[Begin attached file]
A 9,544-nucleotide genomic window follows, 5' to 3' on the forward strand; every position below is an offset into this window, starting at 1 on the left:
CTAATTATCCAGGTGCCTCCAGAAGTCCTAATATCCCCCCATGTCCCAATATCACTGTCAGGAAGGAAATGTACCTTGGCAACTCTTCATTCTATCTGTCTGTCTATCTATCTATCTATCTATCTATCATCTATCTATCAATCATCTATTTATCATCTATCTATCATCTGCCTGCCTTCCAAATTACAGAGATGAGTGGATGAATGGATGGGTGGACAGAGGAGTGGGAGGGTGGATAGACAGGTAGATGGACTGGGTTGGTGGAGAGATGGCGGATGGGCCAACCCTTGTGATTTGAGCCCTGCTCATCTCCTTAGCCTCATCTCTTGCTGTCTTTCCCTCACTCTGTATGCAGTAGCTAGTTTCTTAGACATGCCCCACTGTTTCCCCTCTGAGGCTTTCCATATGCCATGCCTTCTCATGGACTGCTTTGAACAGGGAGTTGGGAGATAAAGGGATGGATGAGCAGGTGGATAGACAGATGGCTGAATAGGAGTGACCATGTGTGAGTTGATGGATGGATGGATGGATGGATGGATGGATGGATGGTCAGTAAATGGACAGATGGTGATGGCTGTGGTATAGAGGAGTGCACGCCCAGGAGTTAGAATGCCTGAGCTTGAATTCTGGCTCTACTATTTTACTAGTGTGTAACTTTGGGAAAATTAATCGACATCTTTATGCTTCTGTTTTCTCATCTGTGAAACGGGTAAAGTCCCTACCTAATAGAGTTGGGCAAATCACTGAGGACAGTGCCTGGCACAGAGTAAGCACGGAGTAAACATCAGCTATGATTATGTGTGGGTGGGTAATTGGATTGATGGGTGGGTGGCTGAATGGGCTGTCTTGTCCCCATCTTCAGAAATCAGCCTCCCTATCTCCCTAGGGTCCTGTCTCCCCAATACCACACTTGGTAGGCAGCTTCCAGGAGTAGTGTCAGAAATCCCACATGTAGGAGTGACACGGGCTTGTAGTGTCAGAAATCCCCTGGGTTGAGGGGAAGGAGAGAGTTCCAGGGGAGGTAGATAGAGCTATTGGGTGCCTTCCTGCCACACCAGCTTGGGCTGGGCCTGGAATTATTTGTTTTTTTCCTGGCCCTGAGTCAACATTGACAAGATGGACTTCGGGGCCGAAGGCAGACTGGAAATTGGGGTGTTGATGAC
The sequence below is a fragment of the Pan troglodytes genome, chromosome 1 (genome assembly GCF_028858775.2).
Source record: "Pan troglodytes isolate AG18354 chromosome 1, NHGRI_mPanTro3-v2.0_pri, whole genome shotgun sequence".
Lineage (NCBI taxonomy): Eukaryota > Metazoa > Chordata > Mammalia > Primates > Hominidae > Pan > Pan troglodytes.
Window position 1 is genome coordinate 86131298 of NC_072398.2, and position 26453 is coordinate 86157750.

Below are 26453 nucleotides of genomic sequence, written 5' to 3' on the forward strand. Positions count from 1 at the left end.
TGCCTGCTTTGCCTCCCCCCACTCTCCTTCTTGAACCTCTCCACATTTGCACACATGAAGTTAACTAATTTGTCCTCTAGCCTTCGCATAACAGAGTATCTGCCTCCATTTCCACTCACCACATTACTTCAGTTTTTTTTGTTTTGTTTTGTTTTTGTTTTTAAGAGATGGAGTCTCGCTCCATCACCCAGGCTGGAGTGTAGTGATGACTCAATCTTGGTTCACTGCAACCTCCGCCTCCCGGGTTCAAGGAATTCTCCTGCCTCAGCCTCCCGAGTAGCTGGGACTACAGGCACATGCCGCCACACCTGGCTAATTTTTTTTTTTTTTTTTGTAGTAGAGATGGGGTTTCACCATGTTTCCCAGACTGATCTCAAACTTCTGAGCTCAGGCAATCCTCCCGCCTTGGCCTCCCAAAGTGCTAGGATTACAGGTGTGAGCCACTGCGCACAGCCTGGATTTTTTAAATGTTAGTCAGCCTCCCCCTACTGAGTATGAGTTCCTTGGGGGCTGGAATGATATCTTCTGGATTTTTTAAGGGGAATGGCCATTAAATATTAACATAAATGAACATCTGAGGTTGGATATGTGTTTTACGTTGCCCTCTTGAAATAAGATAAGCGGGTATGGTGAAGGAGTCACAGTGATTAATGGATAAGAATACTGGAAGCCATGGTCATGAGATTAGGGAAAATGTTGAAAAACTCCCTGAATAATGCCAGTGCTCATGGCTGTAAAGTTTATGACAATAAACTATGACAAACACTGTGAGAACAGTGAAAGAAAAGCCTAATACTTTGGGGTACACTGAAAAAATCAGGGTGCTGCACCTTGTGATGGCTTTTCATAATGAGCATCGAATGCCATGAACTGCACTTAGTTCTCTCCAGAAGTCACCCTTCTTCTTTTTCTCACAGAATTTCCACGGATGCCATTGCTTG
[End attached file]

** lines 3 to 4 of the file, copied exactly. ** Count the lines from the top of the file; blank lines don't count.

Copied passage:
The sequence below is a fragment of the Pan troglodytes genome, chromosome 1 (genome assembly GCF_028858775.2).
Source record: "Pan troglodytes isolate AG18354 chromosome 1, NHGRI_mPanTro3-v2.0_pri, whole genome shotgun sequence".